Again, it doesn’t have to be this way, and there are practical reasons why the Vietnamese government should consider changing. While a single-party state has the advantage of being able to act or react quickly, as it does not need to consult its citizens or opposition parties on the matter, it is at a disadvantage when adapting to fluid situations.

Where leaders in a democracy can obtain and act upon the advice of different viewpoints from different ideologies, single-party leaders are almost always restricted to the limited diversity within their group, all adhering to the same ideology. It might be easier to reach a consensus in a one-party state, but it lacks the flexibility to prepare for and adapt to a diversity of challenges.

If the Vietnamese government truly believes China to be a threat to its national security—recent military purchases and upgrades to defense technologies seem to suggest that this is true—then it will benefit from consulting a multitude of different minds rather than working with a limited, likeminded pool of advisors. In any conflict, predictability is never a good thing.


Democracy is in the best interest of the Vietnamese people, and who better to assist a transitional Vietnam than the United States. While the US does offer a certain security umbrella against foreign threats, it is instead the wealth of experience in maintaining a democracy that Vietnam should seek.

The US offers a glimpse into the difficulties of operating a democratic government. We need only look at the current dysfunction in the US Congress to see that democracy, while beautiful, can also be quite ugly. Having many voices all speaking at once, all demanding to be heard, and all insisting that they are right, can be problematic when these voices refuse to cooperate, thereby jeopardizing not only the future of the country but the lives of its citizens.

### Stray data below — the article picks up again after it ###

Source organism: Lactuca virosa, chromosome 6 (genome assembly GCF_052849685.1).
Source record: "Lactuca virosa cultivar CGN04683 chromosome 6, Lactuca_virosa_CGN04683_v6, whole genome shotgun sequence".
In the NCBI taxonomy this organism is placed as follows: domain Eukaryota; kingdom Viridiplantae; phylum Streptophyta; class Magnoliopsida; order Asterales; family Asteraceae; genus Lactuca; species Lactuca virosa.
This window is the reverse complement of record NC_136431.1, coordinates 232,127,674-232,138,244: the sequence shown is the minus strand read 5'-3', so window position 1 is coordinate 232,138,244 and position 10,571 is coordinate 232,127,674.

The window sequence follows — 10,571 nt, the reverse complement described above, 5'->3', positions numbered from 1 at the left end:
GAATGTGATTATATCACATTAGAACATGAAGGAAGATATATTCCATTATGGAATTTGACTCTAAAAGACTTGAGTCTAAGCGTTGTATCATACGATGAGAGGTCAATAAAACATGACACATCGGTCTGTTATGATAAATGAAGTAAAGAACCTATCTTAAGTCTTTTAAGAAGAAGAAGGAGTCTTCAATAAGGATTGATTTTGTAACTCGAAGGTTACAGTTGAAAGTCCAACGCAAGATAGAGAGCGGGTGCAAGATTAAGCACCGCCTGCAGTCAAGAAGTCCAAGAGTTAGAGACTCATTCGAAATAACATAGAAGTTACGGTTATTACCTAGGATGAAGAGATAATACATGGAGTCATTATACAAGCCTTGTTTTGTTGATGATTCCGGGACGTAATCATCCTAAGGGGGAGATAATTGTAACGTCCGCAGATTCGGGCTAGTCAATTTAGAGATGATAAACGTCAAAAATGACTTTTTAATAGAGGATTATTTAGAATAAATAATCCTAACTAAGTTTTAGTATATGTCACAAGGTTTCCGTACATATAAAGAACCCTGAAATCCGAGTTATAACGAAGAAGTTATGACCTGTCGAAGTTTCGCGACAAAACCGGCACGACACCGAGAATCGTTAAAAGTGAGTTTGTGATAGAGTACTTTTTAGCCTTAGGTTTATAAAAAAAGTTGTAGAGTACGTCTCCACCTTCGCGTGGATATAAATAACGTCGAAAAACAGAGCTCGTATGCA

But Vietnam can avoid all of this, using the US as guide regarding what to do and not do. The US government has offered numerous examples where a democratic government has succeeded and failed. Drawing from these lessons, Vietnam can properly establish a democratic form of government and constitution that is equipped to deal with these problems. They needn’t copy the US form of government word for word; rather, they could improve upon it. Here is a chance to take what can be great and make it even better.

By learning from those who have gone before, Vietnam has the benefit of instituting a democracy with all the necessary safeguards, checks and balances, and provisions for the creation of an efficient and effective government. As was once stated by former British Prime Minister Winston Churchill, “It has been said that democracy is the worst form of government except all the others that have been tried.”

For these changes to occur, however, the current government must be ready and willing. When borders between countries are increasingly blurred in this Internet age, the Vietnamese people are no longer isolated from their global brothers and sisters. They have seen what they can and cannot have, and the improprieties and failures of their government. One need only look at the Arab Spring to see the effects of such realizations.

In time, there will be change in Vietnam. The Communist Party can be a part of this change, or it can be left behind. It is time for the leaders of Vietnam to take command of their destiny. What kind of Vietnam do they wish to live in, and are they prepared to make the necessary sacrifices?

(Khanh VU DUC is a Vietnamese Canadian lawyer in Ottawa, focusing on various areas of law. He researches on International Relations and International Law. He serves as President of the VDK Law Office and the VDK Investment Consulting Group.)